This article is from the Pregnancy Screening FAQ, by Lynn Gazis-Sax (firstname.lastname@example.org) with numerous contributions by others.
I wasn't sure whether I wanted to have the AFP test. I had read the FAQ and
saw all the people on the net who had had false alarms with it, so I talked
to my Dr. about it for a long time. She recommended it, but said I didn't
have to have it. I asked if the triple screen was available, figuring that
even if one of the numbers came back alarmin, that the other 2 numbers
might provide enough information so that I wouldn't have to have an amnio.
She said it was available.
After wavering back and forth for a month, I decided to go ahead with it.
So at 17 wks I had the triple screen. The nurse told me they were moving in
the direction of phasing out AFP only and doing all triple screen.
Well, you guessed it. The next week my Dr. called and told me that based on
the test my chances for Down's were 1 in 180 rather than the 1 in 800-or-so
that they should be for my age. The AFP number and the estriol number were
normal, but the HCG number was 3 and a half times the median.
Luckily I was able to get an appointment the next day for the level 2 U/S
and possible amnio. I was still hoping to avoid the amnio, and I figured
that they could look for signs of Down's on the U/S.
When we got there, the genetic counsellor told us that the HCG value was
the most sensitive of the 3 numbers - that a Down's baby could cause that
number to go up and leave the other numbers in the normal range. Also the
perinatologist told us that most Down's babies look normal on U/S. She
would increase someone's risk estimate if she saw certain things on U/S,
but she would never decrease it based on not seeing anything abnormal.
I think I was under the U/S for about a half hour. No signs of Down's were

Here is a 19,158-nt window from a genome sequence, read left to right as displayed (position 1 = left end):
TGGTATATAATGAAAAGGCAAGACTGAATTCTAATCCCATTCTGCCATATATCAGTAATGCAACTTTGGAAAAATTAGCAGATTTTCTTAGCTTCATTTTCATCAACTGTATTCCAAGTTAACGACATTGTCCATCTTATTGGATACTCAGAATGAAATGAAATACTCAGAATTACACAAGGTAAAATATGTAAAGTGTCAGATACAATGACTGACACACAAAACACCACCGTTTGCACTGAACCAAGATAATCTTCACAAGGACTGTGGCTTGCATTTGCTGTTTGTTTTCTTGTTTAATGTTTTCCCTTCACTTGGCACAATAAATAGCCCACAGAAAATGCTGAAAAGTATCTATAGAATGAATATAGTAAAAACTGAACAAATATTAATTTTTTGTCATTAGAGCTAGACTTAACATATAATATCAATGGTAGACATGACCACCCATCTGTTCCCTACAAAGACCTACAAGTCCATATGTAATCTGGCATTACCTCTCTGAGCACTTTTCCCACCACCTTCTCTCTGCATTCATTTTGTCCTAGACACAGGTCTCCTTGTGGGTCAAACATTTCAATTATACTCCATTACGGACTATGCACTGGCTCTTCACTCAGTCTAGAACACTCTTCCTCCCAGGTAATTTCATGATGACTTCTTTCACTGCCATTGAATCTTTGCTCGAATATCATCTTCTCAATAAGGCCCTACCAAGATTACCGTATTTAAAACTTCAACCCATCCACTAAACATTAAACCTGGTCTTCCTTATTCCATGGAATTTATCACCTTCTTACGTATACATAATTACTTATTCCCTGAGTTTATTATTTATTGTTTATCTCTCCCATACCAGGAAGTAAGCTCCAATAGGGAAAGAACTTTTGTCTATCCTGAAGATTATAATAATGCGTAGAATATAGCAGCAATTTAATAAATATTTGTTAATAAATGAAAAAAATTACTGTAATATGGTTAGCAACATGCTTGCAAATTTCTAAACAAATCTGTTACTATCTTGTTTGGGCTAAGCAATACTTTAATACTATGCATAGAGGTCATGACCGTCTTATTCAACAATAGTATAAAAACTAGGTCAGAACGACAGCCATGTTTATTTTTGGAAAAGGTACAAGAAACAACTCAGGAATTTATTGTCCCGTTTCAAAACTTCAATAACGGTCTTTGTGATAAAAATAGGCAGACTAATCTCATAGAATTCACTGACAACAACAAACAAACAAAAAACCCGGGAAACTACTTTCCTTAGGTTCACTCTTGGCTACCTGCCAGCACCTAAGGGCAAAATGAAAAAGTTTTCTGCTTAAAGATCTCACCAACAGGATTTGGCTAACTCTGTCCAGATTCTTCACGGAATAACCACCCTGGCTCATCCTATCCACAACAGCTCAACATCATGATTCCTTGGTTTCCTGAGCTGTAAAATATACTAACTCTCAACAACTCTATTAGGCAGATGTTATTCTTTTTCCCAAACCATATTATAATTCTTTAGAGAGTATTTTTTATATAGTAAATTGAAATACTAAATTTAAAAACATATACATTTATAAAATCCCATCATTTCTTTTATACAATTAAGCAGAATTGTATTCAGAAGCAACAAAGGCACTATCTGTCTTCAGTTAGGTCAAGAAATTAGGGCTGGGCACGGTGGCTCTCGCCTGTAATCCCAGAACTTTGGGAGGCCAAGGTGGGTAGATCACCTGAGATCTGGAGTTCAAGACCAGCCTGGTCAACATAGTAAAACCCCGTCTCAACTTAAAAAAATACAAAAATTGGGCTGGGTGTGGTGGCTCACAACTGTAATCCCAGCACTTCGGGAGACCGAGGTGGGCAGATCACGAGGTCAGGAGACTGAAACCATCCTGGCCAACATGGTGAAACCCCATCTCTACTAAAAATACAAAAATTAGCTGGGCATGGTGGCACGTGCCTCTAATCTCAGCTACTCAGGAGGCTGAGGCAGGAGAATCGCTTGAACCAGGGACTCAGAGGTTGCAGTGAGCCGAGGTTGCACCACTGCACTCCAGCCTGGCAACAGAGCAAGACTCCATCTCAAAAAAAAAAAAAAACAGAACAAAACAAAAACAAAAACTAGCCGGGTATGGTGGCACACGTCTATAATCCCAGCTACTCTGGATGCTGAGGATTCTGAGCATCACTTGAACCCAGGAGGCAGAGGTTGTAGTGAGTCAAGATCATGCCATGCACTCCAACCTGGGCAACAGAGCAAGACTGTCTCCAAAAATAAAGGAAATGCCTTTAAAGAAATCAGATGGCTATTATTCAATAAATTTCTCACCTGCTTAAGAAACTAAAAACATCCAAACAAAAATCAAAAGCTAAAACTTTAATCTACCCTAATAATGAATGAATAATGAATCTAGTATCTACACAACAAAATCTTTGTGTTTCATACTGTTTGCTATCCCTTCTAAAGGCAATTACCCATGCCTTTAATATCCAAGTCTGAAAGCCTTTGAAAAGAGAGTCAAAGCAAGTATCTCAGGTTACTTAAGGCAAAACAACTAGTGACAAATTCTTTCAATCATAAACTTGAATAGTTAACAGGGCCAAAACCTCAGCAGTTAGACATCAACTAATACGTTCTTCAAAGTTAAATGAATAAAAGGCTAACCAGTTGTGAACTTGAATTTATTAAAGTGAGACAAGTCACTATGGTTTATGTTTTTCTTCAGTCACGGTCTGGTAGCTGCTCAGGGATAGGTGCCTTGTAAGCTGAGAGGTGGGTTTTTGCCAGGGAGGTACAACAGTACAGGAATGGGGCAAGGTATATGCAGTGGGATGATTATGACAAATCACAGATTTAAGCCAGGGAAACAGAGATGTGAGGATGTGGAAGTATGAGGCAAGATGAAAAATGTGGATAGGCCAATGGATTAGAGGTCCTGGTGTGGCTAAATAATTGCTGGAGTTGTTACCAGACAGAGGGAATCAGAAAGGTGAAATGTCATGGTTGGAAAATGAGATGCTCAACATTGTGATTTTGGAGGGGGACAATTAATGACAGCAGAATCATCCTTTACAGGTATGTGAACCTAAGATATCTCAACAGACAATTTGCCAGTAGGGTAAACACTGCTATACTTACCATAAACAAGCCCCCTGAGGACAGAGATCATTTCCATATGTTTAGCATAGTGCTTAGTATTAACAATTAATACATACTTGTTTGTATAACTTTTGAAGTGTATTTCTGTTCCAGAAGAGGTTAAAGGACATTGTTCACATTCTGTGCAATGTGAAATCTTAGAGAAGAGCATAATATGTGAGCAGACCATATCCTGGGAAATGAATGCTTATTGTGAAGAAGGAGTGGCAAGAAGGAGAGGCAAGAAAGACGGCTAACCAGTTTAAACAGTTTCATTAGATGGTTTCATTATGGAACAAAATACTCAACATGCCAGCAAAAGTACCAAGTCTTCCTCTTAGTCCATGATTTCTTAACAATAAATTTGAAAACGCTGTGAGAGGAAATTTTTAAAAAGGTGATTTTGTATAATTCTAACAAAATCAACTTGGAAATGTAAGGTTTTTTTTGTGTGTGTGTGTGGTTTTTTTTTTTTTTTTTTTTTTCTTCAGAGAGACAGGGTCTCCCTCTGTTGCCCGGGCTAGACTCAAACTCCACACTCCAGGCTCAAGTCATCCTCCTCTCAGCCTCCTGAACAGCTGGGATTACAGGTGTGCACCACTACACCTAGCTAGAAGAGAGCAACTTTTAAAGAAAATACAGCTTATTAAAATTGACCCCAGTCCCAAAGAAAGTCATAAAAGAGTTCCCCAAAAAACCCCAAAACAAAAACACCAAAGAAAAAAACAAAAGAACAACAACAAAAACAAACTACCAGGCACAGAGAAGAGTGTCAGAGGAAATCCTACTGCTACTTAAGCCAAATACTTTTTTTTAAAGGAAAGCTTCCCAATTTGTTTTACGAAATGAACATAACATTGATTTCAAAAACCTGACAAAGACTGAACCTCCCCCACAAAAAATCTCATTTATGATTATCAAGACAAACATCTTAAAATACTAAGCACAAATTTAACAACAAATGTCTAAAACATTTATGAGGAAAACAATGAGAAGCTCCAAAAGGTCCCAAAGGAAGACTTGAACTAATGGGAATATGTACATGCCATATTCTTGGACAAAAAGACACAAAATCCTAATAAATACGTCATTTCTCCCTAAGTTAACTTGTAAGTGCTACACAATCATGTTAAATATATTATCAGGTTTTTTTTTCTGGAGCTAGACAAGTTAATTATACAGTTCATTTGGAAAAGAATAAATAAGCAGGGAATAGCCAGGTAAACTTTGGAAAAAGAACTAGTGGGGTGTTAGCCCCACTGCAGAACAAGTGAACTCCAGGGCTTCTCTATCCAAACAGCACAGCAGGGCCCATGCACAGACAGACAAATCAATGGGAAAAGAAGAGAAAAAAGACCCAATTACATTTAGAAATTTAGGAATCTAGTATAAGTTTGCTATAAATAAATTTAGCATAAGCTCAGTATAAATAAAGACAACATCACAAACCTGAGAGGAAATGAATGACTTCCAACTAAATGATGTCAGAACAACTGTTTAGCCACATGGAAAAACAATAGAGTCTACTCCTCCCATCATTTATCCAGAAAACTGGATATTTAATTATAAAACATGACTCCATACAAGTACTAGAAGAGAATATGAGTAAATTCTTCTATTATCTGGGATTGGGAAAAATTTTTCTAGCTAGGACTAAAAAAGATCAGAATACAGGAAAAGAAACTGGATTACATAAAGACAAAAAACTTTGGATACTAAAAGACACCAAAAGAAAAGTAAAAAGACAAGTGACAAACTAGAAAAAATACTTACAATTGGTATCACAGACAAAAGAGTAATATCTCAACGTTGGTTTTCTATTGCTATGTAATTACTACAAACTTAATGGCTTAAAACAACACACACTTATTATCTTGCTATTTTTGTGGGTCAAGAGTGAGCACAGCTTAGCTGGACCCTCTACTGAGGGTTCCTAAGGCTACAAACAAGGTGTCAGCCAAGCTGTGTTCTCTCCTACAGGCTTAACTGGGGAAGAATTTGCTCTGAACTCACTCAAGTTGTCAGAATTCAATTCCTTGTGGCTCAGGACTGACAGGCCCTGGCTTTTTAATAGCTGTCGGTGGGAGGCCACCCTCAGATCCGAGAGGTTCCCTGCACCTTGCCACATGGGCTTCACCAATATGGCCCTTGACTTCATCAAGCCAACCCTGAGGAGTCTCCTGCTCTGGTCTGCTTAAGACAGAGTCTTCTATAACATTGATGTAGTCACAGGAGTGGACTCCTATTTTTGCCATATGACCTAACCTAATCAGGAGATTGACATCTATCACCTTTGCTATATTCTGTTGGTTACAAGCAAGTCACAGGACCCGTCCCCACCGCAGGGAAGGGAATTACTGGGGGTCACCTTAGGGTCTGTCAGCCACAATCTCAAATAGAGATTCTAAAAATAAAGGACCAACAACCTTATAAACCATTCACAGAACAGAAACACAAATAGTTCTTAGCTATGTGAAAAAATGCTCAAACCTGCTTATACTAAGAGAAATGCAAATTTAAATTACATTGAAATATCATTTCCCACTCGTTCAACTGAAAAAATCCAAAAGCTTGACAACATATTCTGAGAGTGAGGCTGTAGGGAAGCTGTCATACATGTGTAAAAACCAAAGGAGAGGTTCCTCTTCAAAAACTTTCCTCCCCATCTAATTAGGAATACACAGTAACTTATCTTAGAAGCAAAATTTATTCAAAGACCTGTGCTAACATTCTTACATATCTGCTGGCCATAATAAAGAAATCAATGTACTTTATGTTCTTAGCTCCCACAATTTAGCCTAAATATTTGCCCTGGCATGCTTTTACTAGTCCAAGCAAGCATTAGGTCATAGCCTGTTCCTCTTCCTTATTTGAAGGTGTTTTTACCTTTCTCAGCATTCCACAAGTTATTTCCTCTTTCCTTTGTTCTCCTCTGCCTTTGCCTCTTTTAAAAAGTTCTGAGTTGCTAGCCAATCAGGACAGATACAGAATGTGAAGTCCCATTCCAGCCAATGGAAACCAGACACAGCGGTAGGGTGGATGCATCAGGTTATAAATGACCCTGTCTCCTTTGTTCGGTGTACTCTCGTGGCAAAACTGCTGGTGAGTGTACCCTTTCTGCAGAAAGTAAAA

seen, which made me feel a little better, but based on the stuff above, we
decided to have the amnio. The procedure itself wasn't that bad. It pretty
much felt like getting a shot or getting blood drawn, although I could tell
when the needle hit my uterus. But I was terrified because there is about a
1 in 200 chance of losing the baby this way, through the water breaking or
through infection. They said any fluid problems would occur within 48
hours, but an infection could develop slowly over 2 weeks, and the baby
could die without my noticing anything wrong. They told us it would be
10-14 days before the results were ready.
I was relieved after a couple days when I hadn't had problems. One bad
possibility down and two to go. Then the agonizing wait for the results. I
was terrified every time my phone rang. But then luckily on the last day
before we were to leave town on vacation, I got the call with good
results!!! Two down and one to go. We weren't sure whether we wanted to
know the sex early, so I told them to put it in an envelope and send it to
us so we could decide later if we wanted to open it.
Every day on vacation I made sure I could still feel the baby move, and my
Dr. heard the heartbeat at my next appointment, past the danger time for
I guess all's well that ends well, but I'm a little upset that despite how